Many of us are watching as much of Oregon, Washing, and California burn. The fires have been so bad and so devastating that the smoke has even reached the coast this week. Making the air nearly unbreathable. Many have compared what is happening now to the Tillamook Burn. The high-heat, high-wind and low humidity are the perfect combination to create devastating wildfires.
When people mention the Tillamook Burn, what they’re probably referring to is the one that began in 1933, but in fact, there were several burns over decades that devastated Oregon. There were four fires from 1933-1951.
On August 14, 1933, a fire began. The fire was said to have started in Gale Creek Canyon in Tillamook. The cause of this wildfire was and is still debated. Some say that it was intentionally set by one rival logging company in order to impact another company, or due to negligence. The cause that has been accepted by many publications is a steel cable dragging on a fallen Douglas fir. The cable rubbed against the dry bark causing enough friction to set the snag ablaze. In my county, we’ve been asked not to mow our lawns in the event it somehow causes a spark, which in turn, can cause a fire.
At the time that this fire started there was a bad drought in Oregon. Because of this logging companies were issued a cease and desist orders to halt logging. However, the logging company that was still operating was said to have been unaware such a warning. Whatever the case, one of the most historically devastating fires in Oregon history had begun. It decimated through 311,000 acres before finally being extinguished, not by man, but by September rains. The fire was battled by several thousand fire fighters most of them were volunteers, loggers, farmers and men from the Civilian Conservation Corps with little to no firefighting experience.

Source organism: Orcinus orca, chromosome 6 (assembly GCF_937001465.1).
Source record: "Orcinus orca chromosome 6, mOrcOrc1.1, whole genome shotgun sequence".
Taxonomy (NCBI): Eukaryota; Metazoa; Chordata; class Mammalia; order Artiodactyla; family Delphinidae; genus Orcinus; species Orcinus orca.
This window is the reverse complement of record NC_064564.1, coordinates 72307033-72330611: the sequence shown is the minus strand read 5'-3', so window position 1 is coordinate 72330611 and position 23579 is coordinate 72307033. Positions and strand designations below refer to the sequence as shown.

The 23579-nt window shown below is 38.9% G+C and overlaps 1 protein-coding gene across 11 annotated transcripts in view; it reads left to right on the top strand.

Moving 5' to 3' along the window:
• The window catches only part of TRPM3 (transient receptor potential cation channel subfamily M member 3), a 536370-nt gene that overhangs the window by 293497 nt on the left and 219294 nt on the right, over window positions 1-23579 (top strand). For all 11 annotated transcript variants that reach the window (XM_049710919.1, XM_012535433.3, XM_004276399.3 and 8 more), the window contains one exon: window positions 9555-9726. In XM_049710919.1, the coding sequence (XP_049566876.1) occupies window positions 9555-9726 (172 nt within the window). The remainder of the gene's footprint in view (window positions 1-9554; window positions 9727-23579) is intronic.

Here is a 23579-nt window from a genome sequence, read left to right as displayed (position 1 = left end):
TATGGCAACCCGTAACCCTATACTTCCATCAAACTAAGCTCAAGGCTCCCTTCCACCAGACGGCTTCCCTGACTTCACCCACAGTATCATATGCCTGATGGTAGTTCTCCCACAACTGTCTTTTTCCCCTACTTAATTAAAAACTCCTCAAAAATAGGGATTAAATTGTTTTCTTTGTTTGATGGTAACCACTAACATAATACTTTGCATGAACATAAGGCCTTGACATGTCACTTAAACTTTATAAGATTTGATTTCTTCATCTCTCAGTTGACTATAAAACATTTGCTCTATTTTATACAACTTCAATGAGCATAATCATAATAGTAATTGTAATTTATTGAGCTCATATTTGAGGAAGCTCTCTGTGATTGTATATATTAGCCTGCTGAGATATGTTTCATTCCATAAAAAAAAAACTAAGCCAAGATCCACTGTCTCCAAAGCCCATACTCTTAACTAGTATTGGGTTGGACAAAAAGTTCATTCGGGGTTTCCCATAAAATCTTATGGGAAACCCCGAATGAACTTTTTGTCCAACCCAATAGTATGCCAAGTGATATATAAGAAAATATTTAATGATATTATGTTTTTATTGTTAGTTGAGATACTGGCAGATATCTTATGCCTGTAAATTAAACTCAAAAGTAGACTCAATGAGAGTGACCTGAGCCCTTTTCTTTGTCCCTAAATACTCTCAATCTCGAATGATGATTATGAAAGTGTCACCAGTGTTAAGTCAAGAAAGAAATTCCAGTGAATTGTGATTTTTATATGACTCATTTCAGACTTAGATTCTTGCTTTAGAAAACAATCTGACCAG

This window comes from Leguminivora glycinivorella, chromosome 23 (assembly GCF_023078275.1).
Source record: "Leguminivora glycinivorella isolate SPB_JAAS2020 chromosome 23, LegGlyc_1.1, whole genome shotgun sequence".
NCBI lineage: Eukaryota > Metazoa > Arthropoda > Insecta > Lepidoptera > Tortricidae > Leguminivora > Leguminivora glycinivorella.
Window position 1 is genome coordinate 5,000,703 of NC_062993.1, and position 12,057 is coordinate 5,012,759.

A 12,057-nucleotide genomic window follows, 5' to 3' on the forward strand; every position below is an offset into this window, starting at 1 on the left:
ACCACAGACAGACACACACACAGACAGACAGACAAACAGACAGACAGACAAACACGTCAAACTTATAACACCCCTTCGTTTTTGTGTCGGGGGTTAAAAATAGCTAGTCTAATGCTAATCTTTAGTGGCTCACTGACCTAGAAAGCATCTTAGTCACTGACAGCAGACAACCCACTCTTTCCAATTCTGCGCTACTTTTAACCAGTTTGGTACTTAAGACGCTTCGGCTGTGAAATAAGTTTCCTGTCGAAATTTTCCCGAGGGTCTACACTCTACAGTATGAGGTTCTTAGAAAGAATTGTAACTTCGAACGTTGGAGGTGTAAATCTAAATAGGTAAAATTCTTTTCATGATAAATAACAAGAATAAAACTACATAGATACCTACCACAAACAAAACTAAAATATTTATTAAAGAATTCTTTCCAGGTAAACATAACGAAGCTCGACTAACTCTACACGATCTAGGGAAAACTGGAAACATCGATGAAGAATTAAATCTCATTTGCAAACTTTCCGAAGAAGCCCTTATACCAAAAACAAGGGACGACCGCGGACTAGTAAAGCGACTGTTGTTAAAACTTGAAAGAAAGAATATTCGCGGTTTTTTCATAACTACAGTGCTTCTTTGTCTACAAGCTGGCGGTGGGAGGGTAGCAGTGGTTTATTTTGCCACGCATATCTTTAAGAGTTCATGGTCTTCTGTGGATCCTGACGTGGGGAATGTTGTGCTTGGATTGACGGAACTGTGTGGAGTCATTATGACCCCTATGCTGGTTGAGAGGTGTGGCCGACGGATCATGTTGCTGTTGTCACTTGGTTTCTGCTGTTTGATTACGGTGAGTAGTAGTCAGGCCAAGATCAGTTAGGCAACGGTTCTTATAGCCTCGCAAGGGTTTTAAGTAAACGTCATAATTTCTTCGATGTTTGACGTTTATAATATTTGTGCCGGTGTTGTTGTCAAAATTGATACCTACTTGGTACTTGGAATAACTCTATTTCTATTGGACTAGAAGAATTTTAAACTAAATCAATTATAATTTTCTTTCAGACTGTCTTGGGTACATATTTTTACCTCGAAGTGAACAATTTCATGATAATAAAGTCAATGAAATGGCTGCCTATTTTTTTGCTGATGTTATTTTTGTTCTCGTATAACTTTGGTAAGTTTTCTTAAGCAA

One of the reasons that this fire is so well known in our area was due to the speed with which it moved and the weather that created the perfect setting for such a fast-moving fire. In just 10 days the fire had burned about 63 square miles of forest. One of the factors associated with creating a perfect “storm” was the relative low humidity at the time. Generally, the Oregon Coast (most of Oregon for that matter) has a relative humidity over 60%, even in the summers. At the time, the humidity was down to about 20%. Additionally, high temperatures and easterly winds didn’t help the situation. The humidity in a lot of Oregon yesterday, was nearly 0%.
By the end of the fire over $442 million in contemporary (1933) dollars of lumber were lost – serious loss to the timber industry and the nation. During this time the United States was struggling through the Great Depression. Salvage operations were immediately begun to harvest usable portion of the burned wilderness. Some of the trees, despite being burned, had usable timber inside.
This first fire paved the way for a series of other devastating fires in the Tillamook Forest. Another fire in 1939 burned over 200,000 acres, and in 1945 two fires burned another 182,000 acres. The Tillamook Burn was and still is, at least at the time I’m writing this, one of the most devastating fires in Oregon history.
According to Ellis Lucia in his book, Tillamook Burn Country, “Northern Oregon beaches were buried two feet deep in ash and debris, which also fell onto ships five hundred miles at sea and on Boise, Idaho. The great smoke cloud was seen in Montana.”
Forest fires, or fires in general, are going to happen. Most of us are aware of this. That’s why many communities have a fire department, often established well before a police force. For example, Cannon Beach’s fire department was established in 1947, while a Cannon Beach Police Department wasn’t established until much later.
Most of the fire fighters in Oregon are volunteers. They are landscapers, mechanics, business owners, basically people you see every day. For myself, I can’t even imagine the breathless heat that getting close to an out of control fire would be like. And what is even harder to imagine is the kind of people who are landscapers, mechanics, and business owners that know what a fire is like and still answer the call. Cannon Beach is no exception. So, if you can, thank a fire fighter. Or better yet, buy that guy or gal a beer. They deserve it.
Break down of the fires.
1933, 1939, 1945 and finally the final fire in 1951.
Additional reading https://oregonencyclopedia.org/articles/tillamook_burn/#.X1jp6C2z1Bw